Sorry i'm probably one of the last people who should be delving into this subject. ;D
« Last Edit: 02/09/2007 13:42:19 by ukmicky »
 

Offline Andrew K Fletcher

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NO! The earth was not dense to begin with, it was not even a gas but a collection of atoms drawn to each other by the very forces that make up atoms. The collective force of countelss millions of atoms all pushing and pulling become uniform in the direction of the forces, generating a pushing force at the core of the ever increasing mass and a collective pulling force at the surface of the mass that we interperate as gravity. Eventually the mass of atoms causes sufficient friction pushing against other atoms that the core becomes heated and eventually molten. During this relatively short evolution of the plant gravity become strong enough to force the atoms of hydrogen and water together in order to create the first drops of water.........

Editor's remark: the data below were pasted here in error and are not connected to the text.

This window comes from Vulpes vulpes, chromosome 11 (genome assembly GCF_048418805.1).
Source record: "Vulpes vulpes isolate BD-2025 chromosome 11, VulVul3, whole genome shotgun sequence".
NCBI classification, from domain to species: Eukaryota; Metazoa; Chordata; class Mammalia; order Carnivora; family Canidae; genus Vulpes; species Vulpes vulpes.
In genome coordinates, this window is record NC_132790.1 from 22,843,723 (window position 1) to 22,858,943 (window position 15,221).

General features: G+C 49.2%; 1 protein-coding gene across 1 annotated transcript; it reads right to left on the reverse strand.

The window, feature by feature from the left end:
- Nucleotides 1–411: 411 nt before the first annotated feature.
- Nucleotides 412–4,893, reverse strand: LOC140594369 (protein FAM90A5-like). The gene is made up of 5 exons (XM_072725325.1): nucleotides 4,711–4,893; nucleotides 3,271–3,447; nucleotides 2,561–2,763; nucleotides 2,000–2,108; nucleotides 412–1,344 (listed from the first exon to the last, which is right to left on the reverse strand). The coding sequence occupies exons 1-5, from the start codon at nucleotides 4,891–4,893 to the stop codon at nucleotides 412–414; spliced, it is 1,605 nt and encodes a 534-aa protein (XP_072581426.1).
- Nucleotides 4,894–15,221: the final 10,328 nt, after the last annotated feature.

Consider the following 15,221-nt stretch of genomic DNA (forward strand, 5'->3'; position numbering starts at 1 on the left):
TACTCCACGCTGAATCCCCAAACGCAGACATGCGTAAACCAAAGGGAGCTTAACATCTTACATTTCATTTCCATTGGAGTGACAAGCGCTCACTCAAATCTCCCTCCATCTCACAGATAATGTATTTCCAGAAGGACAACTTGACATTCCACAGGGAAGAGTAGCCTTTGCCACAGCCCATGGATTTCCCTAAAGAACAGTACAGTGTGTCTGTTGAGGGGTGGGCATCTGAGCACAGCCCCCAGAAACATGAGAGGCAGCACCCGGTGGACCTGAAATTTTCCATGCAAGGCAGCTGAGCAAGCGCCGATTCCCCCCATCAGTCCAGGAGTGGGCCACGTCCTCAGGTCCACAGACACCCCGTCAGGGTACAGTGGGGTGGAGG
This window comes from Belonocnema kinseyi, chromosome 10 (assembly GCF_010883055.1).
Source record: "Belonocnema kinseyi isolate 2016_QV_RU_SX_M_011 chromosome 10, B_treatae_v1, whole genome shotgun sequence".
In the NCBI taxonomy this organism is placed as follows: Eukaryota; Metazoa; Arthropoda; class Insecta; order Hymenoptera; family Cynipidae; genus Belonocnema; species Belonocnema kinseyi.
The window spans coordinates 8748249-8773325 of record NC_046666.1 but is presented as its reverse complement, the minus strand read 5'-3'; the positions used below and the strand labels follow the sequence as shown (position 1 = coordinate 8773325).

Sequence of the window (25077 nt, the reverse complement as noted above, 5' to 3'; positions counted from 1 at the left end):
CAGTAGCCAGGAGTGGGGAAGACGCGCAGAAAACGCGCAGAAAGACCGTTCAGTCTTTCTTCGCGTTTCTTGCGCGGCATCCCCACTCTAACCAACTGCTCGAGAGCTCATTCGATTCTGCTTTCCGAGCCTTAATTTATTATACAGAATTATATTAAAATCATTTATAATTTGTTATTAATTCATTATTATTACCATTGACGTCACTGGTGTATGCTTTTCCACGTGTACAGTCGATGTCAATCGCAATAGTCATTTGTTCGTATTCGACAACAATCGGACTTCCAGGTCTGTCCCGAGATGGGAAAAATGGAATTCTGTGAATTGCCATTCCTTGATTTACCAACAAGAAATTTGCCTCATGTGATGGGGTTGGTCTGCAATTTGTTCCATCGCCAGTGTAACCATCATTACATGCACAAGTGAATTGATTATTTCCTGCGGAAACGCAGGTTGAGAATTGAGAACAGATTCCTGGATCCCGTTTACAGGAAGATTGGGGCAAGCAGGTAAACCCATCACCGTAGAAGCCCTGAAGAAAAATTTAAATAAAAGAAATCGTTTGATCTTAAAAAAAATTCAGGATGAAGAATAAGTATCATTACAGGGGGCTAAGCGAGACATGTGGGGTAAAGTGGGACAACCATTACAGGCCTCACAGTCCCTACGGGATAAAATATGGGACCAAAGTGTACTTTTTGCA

Offline DoctorBeaver

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Ian - you mention symmetry-breaking & its importance. You say that maybe it wasn't as random as scientists think. But something must have caused symmetry-breaking at the energies at which it happened.

Are you suggesting that the pre-symmetry-broken universe evolved so that symmetry-breaking could occur at exactly the right energies?
 

Offline Soul Surfer

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I am not suggesting that the main features like the velocity of light have evolved only that some of the important ratios that enable complexity in the structure of nuclei and atoms that make our universe interesting may have been pushed by evolutionary processes.

The particle physicists describe symmetry breaking a a bit like a drawing pin balanced on its point falling over.  The direction in which it falls over creates particular critical properties for what follows.